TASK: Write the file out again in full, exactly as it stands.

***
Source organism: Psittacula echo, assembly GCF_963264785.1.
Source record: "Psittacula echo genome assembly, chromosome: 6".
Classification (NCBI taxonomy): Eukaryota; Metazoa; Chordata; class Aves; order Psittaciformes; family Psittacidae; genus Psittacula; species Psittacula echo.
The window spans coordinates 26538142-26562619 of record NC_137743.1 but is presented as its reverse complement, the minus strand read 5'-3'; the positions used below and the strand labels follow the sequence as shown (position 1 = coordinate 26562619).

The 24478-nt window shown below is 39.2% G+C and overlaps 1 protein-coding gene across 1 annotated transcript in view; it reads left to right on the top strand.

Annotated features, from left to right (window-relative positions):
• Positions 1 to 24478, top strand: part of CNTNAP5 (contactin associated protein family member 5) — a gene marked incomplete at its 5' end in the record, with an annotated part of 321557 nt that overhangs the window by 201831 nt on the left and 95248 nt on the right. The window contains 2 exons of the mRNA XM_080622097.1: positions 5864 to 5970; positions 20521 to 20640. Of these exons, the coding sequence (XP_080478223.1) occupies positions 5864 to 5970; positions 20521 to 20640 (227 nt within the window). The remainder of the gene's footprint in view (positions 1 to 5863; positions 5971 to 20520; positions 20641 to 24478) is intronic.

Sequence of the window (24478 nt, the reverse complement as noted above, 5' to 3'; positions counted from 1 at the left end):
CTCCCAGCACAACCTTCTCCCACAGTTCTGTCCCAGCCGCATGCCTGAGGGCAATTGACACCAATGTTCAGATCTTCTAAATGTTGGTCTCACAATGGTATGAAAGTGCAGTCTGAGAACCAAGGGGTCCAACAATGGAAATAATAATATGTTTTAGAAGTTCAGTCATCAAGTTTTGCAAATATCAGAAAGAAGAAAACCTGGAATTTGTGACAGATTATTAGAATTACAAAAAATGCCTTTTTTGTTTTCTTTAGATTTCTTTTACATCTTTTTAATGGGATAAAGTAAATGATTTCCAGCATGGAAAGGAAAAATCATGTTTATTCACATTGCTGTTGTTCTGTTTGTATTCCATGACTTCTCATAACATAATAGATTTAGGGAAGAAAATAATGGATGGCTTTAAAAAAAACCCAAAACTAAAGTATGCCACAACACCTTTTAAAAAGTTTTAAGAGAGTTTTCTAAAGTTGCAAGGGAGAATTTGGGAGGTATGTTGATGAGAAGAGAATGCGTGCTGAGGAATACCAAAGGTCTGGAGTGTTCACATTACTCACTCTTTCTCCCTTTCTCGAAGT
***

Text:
Source organism: Psittacula echo, assembly GCF_963264785.1.
Source record: "Psittacula echo genome assembly, chromosome: 6".
Classification (NCBI taxonomy): Eukaryota; Metazoa; Chordata; class Aves; order Psittaciformes; family Psittacidae; genus Psittacula; species Psittacula echo.
The window spans coordinates 26538142-26562619 of record NC_137743.1 but is presented as its reverse complement, the minus strand read 5'-3'; the positions used below and the strand labels follow the sequence as shown (position 1 = coordinate 26562619).

The 24478-nt window shown below is 39.2% G+C and overlaps 1 protein-coding gene across 1 annotated transcript in view; it reads left to right on the top strand.

Annotated features, from left to right (window-relative positions):
• Positions 1 to 24478, top strand: part of CNTNAP5 (contactin associated protein family member 5) — a gene marked incomplete at its 5' end in the record, with an annotated part of 321557 nt that overhangs the window by 201831 nt on the left and 95248 nt on the right. The window contains 2 exons of the mRNA XM_080622097.1: positions 5864 to 5970; positions 20521 to 20640. Of these exons, the coding sequence (XP_080478223.1) occupies positions 5864 to 5970; positions 20521 to 20640 (227 nt within the window). The remainder of the gene's footprint in view (positions 1 to 5863; positions 5971 to 20520; positions 20641 to 24478) is intronic.

Sequence of the window (24478 nt, the reverse complement as noted above, 5' to 3'; positions counted from 1 at the left end):
CTCCCAGCACAACCTTCTCCCACAGTTCTGTCCCAGCCGCATGCCTGAGGGCAATTGACACCAATGTTCAGATCTTCTAAATGTTGGTCTCACAATGGTATGAAAGTGCAGTCTGAGAACCAAGGGGTCCAACAATGGAAATAATAATATGTTTTAGAAGTTCAGTCATCAAGTTTTGCAAATATCAGAAAGAAGAAAACCTGGAATTTGTGACAGATTATTAGAATTACAAAAAATGCCTTTTTTGTTTTCTTTAGATTTCTTTTACATCTTTTTAATGGGATAAAGTAAATGATTTCCAGCATGGAAAGGAAAAATCATGTTTATTCACATTGCTGTTGTTCTGTTTGTATTCCATGACTTCTCATAACATAATAGATTTAGGGAAGAAAATAATGGATGGCTTTAAAAAAAACCCAAAACTAAAGTATGCCACAACACCTTTTAAAAAGTTTTAAGAGAGTTTTCTAAAGTTGCAAGGGAGAATTTGGGAGGTATGTTGATGAGAAGAGAATGCGTGCTGAGGAATACCAAAGGTCTGGAGTGTTCACATTACTCACTCTTTCTCCCTTTCTCGAAGT